Home to Kensington Palace this is just one of 7 royal parks in London which ensure the City’s residence have access to plenty of outdoor space, when land is such a commodity. Kensington Palace is the official residence of the Duke and Duchess of Cambridge (Will & Kate). Originally known as Nottingham House, King William and Queen Mary asked the esteemed Christophr Wren, the architect responsible for St. Pauls, to turn the property into a Palace in the late 17th Century. Notably Queen Victoria was born in the Palace and it was home to Diana Princess of Wales between 1981 and 1997.
The gardens are also home to The Serpentine Galleries, who each year, from June to October will showcase a new pavilion. The 2022 pavilion has been designed by Theaster Gates. The Black Chapel “draws inspiration from the architectural typologies of chapels and the great kilns of Stoke-on-Trent.”
The Palace was home to all of Henry’s six wives at some point, seeing plenty of tragedy with two being placed under house arrest before being sent to the tower and one dying 12 days after childbirth. With a property this size, so rich in history it is not a surprise that there are a number of reported ghost stories throughout. Catherine Howard, also known as The Screaming Queen, is still said to run through the long gallery begging the king for her life, which incidentally did not help her cause with her being beheaded on 13th February 1542 aged no more than 21.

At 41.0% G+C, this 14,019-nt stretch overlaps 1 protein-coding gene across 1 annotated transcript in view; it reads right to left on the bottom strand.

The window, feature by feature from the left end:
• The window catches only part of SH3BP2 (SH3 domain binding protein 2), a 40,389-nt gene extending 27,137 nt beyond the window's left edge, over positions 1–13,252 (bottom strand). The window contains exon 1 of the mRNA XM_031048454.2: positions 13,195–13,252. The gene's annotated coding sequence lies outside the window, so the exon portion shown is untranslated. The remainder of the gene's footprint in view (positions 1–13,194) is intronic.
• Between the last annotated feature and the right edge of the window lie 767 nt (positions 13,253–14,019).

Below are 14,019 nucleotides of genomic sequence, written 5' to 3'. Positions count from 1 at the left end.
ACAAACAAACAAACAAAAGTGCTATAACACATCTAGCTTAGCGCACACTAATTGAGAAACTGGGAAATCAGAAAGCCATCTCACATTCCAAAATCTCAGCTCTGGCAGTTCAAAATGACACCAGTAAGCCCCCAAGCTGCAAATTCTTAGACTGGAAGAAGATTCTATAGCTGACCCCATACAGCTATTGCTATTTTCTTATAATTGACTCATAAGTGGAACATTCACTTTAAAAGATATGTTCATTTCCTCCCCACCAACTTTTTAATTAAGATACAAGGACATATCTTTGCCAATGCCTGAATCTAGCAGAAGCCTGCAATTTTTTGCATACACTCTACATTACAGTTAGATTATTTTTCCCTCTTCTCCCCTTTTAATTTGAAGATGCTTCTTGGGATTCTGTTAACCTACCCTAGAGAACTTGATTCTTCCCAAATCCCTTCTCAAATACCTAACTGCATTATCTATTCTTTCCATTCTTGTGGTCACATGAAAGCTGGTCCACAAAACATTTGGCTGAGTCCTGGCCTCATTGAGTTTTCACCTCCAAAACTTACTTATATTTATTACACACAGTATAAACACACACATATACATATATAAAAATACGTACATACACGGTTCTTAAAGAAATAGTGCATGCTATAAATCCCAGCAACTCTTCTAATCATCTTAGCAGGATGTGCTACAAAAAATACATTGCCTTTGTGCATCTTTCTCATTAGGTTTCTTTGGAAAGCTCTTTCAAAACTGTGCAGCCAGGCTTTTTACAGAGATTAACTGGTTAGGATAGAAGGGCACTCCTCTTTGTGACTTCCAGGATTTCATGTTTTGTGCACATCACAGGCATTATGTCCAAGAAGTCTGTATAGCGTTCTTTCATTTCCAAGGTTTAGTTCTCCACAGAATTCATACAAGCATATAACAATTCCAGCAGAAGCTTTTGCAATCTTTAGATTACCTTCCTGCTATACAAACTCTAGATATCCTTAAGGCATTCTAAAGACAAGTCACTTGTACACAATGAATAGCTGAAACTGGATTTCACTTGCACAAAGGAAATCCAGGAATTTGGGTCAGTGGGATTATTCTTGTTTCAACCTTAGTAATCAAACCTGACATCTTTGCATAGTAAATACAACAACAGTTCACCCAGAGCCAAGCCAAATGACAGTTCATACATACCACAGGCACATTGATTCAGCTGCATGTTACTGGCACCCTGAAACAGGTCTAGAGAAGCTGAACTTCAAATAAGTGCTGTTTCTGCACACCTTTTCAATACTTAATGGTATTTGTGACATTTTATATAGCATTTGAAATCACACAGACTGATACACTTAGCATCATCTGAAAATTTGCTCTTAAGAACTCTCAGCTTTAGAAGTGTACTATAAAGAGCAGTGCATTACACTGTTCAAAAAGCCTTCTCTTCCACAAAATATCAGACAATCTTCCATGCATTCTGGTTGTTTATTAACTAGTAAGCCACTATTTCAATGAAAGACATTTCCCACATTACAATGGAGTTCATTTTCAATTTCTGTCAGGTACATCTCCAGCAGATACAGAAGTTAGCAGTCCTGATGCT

The royal palaces continue to be influential, with Cole and Sons creating an entire collection of wallpapers ‘Historic Royal Palaces – Great Masters’
Queen Mary’s Dolls’ house
Finally, we cannot discuss this week’s topic without mentioning Queen Mary’s Dolls’ House. The doll’s house can be seen in Windsor Castle, and was built between 1921 and 1924 for Queen Mary, consort of George V. The project was led by architect Edwin Lutyens, but included contributions from over 1500 artists, craftsmen and manufacturers. It included original works in the library, a wine ceiling full of miniature bottles of the royals favourite tipples, running water and a working lift.
Whether you are celebrating the Jubilee or not, planning a street party, or closing the blinds until it’s all over, we hope we have piqued your interest this week with tales of Brit Culture, Royal Palaces complete with hauntings and tiny interiors. If you need us between now and next Tuesday, you’ll find us hanging up the bunting. Happy Jubilee Ma’am!